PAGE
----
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Sex and the City (2008)
Bring on the Cosmos!
This movie is a worthy follow up that should leave the fans of the show very happy and satisfied. There are many touching moments where you are literally crying one moment and laughing the next. The chemistry, and the majority of the entire cast of the show are all here. The story line drags at times, for me it was every Jennifer Hudson scene. She's new and takes up valuable screen time where we'd rather be hanging out with the foursome drinking cosmos and hearing about their problems.
For a reviewer who said this movie was degrading and would be concerned if there teen daughter went to this move...I'd be concerned because the movie is rated R. In other words, adults only and for a reason.
The group I went with totally enjoyed the movie and exceeded our expectations. It was as if the show never ended.
Winter Meeting (1948)
Much Adieu About Nothing
Somewhat of a misfire for Miss Davis. She walks, she talks (alot) and is dressed in an awful wardrobe complete with an unflattering hairstyle with bangs no less. This script is heavy, heavy on dialog, mostly with Davis doing the talking. Even her talent can't breathe life into this dusty monologue where big secrets turn out to be rather boring and ho-hum. Her costar plays his part adequately (the future Jock Ewing) but he lacks star power. This movie needed another 'prescence' besides Davis to play against. On a positive note, the interior decoration is very nice. Max Steiner's score is in keeping with the movie, I dare anyone to hum a note from this movie. Taking what it is, watch it only for Davis herself. This film is not shown very often, pleasant enough if you are in the mood for a talky film or have problems sleeping at night.
Flash Gordon (1980)
Not the Bore worms!
It's amazing how so many people don't get this movie. It's totally based on the serials of the 1930's. It's supposed to be colorful, loud and over the top, a comic book come to life. The story is faithful to the first Flash Gordon serial (included in the new DVD). The costumes are some of the best designs ever, as are the sets and props. The space ships could have been right out of the serials. Ming is incredible as is Klytus and the rest of the baddies. I do agree with many that a big downfall is Flash himself. Sam J. Jones just didn't have the talent for this project. Meldoy Anderson is OK with some nice scenes but overall she's rather weak. They both look the part but they should have been dubbed. If anything, I wanted to see more of Mongo, such as Fridgia. The ending was clearly set up for a sequel with Zarkov saying they may never get home and the big question mark at the end. Too bad part two was never made.
A total bomb when it first hit in 1932, Rain today holds up rather well for today's audience to enjoy. Perhaps another example of a movie ahead of it's time. One can see why. Crawford's outfits and make up are rather bizarre, one part gypsy, one part hooker. Which I suppose is in keeping with the character of Sadie Thompson. The writing (from a story by W. Somerset Maugham) is not your typical 1930's fluff. There is nothing to like in this world. What I found enjoyable were the clothing and music from the early 1930's. The two "ladies," Mrs. Robert MacPhail and Mrs. Walter Davidson, are decked out from their shoes to their hats which were so stylish and sophisticated, and then comes Sadie. She is not a hooker with a heart of gold but more troubled than in need of salvation. What I found hard to believe was her sudden conversion to Christianity just by repeating the Lord's Prayer several times with Mr. Davidson, portrayed wonderfully by Walter Huston. Sadie's redemption is not to be, once again being taken advantage of by a man, this time by the very man who set out to "save" her. The sins of the flesh run through this movie with the rain perhaps symbolizing the washing away of past sins. Heady entertainment that works well for today with a fine performance by a young Joan Crawford.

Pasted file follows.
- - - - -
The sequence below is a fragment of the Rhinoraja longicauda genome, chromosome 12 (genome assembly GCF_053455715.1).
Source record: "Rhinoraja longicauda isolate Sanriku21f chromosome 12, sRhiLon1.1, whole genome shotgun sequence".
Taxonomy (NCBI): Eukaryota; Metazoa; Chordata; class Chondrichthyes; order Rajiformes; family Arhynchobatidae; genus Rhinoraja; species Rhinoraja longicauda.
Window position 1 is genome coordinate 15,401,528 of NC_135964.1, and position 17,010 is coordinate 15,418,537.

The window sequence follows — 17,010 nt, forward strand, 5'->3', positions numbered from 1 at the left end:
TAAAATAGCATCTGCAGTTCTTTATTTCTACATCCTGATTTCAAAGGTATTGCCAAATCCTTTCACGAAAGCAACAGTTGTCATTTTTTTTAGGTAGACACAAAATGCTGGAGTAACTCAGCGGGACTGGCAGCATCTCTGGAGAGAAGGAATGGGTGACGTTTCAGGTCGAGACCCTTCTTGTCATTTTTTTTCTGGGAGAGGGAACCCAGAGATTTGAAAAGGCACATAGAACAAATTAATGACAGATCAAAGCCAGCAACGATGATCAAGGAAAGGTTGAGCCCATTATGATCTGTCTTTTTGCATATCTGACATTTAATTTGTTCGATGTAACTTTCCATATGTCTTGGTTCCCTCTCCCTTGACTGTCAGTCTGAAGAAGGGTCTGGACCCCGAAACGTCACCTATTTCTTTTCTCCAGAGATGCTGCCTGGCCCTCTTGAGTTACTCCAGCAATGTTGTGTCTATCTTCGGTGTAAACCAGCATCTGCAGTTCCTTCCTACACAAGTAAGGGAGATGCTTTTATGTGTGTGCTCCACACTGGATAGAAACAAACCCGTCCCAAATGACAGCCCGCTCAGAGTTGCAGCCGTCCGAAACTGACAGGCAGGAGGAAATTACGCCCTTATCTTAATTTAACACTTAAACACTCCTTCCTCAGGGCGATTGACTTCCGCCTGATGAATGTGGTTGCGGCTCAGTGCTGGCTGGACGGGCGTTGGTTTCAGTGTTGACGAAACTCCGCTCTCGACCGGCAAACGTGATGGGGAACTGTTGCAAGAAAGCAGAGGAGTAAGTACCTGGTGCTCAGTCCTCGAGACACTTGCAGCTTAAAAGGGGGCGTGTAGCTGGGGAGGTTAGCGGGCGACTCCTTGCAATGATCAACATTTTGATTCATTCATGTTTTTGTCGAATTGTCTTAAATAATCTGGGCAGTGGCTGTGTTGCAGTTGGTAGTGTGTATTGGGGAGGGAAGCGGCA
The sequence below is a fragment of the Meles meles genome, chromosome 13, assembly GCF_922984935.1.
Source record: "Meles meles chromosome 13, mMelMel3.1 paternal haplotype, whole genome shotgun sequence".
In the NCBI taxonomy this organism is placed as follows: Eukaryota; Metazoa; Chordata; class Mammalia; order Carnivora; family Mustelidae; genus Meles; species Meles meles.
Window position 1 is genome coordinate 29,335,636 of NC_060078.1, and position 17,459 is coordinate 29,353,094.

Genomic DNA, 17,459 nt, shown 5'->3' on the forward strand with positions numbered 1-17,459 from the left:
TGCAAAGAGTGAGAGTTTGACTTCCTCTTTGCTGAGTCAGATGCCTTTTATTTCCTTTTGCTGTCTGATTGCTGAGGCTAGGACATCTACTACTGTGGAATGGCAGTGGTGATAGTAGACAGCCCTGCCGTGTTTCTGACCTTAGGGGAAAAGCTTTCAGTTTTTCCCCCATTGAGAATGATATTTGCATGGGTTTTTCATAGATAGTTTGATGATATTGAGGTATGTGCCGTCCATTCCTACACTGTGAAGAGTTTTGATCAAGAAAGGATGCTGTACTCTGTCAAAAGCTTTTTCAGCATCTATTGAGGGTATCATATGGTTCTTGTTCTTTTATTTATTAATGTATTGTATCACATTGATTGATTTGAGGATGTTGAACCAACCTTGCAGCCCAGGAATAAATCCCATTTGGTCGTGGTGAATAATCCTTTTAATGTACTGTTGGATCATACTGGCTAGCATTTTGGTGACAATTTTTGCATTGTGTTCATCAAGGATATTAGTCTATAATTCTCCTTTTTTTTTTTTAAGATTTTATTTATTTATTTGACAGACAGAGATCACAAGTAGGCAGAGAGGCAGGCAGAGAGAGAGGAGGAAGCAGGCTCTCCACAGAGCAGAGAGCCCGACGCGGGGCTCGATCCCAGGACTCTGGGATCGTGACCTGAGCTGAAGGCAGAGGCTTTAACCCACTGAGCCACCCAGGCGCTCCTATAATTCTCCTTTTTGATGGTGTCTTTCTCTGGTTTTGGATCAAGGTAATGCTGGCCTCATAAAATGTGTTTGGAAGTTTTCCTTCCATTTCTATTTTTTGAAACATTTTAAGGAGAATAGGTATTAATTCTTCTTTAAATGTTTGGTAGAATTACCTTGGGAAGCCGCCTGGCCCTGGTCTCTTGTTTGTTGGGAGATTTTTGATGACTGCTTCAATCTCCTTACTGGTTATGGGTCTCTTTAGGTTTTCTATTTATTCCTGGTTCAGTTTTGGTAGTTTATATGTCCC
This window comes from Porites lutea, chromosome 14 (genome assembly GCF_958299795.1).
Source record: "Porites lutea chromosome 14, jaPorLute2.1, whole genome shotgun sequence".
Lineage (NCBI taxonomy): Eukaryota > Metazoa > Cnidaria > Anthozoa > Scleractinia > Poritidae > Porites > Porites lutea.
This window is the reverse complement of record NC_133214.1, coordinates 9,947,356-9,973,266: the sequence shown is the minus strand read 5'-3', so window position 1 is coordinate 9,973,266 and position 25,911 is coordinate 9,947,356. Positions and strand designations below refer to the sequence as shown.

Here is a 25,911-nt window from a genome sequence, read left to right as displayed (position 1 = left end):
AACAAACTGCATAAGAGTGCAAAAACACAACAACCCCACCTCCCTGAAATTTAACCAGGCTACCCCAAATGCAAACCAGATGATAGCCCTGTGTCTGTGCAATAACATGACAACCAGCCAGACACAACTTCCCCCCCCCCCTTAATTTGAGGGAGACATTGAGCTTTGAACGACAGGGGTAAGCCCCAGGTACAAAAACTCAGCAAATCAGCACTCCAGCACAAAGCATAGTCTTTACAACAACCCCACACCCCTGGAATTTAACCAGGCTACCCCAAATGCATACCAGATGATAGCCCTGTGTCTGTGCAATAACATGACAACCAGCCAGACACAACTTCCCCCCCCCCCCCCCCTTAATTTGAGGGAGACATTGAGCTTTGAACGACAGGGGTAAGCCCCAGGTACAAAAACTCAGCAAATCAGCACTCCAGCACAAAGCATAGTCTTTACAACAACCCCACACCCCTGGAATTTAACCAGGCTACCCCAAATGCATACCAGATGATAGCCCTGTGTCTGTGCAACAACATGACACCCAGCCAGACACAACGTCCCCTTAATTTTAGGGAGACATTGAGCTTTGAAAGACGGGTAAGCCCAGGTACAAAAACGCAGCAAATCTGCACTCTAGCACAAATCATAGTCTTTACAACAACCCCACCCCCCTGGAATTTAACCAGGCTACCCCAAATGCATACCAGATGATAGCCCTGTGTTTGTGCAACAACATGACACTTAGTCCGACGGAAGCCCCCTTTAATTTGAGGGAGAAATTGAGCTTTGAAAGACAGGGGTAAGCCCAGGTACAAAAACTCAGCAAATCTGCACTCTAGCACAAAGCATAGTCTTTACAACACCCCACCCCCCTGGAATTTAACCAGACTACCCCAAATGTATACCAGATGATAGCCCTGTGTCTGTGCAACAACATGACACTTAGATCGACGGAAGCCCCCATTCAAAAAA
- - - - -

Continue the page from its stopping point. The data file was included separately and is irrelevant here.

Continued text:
Harriet Craig (1950)
Ozzie & Harriet ?
Perhaps one of Joan's last great dramas that had the production values, a good script and fabulous costuming; Joan digs her teeth into Harriet making her a very scheming, perhaps mentally disturbed woman. Turning in a great performance as the brittle Martha Stewart of the 1950's, Joan makes Harriet Craig a stand out movie just as she did with Mildred Peirce, showing what she can do with good material. Wendell Corey, at first seemingly miscast, does embody the role of the "Happy go Lucky" nice guy that the part calls for. Not realizing how calculating Harriet can be, she thwarts her cousin's love life, alienates Walter from his friends from his bachelor days, until finally interfering is her husband's business affairs that would take him to Japan, Walter finally see's her for the fist time. As delicate as her china service, Harriet needs everything to be perfect and in her eyes, change is a very bad thing. She cannot be left alone and will not be ignored. She's as antiseptic as her polished kitchen floor, and just as cold one.
The Caretakers (1963)
You crazy, no sexy
Oh my, where to begin? Joan once said that she picked the best material that she was offered. Not many quality projects must have been flowing her way in 1963. The problem with this film is that it tries to be groundbreaking with its depiction of mental illness but this is something we have seen over and over again. This is essentially a poor man's version of The Snake Pit. While that classic touched your heart and cheered for the heroine, in The Caretakers, there is no likable character around.